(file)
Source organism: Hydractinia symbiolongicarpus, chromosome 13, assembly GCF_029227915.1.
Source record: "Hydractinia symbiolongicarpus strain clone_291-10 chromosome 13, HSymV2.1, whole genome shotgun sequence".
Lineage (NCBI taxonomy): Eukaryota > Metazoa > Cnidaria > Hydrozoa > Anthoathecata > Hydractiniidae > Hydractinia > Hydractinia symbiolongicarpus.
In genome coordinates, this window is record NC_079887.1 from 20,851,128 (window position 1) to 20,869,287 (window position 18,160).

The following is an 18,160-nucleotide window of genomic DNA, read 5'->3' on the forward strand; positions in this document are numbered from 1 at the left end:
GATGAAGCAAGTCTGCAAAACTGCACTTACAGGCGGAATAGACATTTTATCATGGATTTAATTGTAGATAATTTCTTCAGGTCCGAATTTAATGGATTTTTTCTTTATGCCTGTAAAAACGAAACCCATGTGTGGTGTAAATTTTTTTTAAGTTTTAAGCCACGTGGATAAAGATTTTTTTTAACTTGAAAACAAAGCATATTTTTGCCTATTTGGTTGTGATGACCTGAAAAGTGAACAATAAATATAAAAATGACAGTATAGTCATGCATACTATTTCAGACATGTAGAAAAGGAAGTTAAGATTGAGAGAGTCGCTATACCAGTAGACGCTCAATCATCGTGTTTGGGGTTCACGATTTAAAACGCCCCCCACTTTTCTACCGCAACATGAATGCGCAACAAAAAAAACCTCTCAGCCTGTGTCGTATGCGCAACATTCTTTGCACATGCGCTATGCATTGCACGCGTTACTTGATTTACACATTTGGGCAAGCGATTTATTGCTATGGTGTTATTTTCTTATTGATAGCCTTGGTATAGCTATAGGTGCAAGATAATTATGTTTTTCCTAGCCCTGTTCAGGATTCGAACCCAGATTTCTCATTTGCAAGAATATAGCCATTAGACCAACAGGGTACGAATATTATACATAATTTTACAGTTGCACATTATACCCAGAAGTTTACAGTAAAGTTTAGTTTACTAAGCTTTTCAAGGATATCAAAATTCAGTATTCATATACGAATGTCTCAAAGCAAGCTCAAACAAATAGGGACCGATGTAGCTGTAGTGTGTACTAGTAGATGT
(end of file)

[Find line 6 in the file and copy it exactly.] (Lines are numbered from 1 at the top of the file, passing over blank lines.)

GATGAAGCAAGTCTGCAAAACTGCACTTACAGGCGGAATAGACATTTTATCATGGATTTAATTGTAGATAATTTCTTCAGGTCCGAATTTAATGGATTTTTTCTTTATGCCTGTAAAAACGAAACCCATGTGTGGTGTAAATTTTTTTTAAGTTTTAAGCCACGTGGATAAAGATTTTTTTTAACTTGAAAACAAAGCATATTTTTGCCTATTTGGTTGTGATGACCTGAAAAGTGAACAATAAATATAAAAATGACAGTATAGTCATGCATACTATTTCAGACATGTAGAAAAGGAAGTTAAGATTGAGAGAGTCGCTATACCAGTAGACGCTCAATCATCGTGTTTGGGGTTCACGATTTAAAACGCCCCCCACTTTTCTACCGCAACATGAATGCGCAACAAAAAAAACCTCTCAGCCTGTGTCGTATGCGCAACATTCTTTGCACATGCGCTATGCATTGCACGCGTTACTTGATTTACACATTTGGGCAAGCGATTTATTGCTATGGTGTTATTTTCTTATTGATAGCCTTGGTATAGCTATAGGTGCAAGATAATTATGTTTTTCCTAGCCCTGTTCAGGATTCGAACCCAGATTTCTCATTTGCAAGAATATAGCCATTAGACCAACAGGGTACGAATATTATACATAATTTTACAGTTGCACATTATACCCAGAAGTTTACAGTAAAGTTTAGTTTACTAAGCTTTTCAAGGATATCAAAATTCAGTATTCATATACGAATGTCTCAAAGCAAGCTCAAACAAATAGGGACCGATGTAGCTGTAGTGTGTACTAGTAGATGT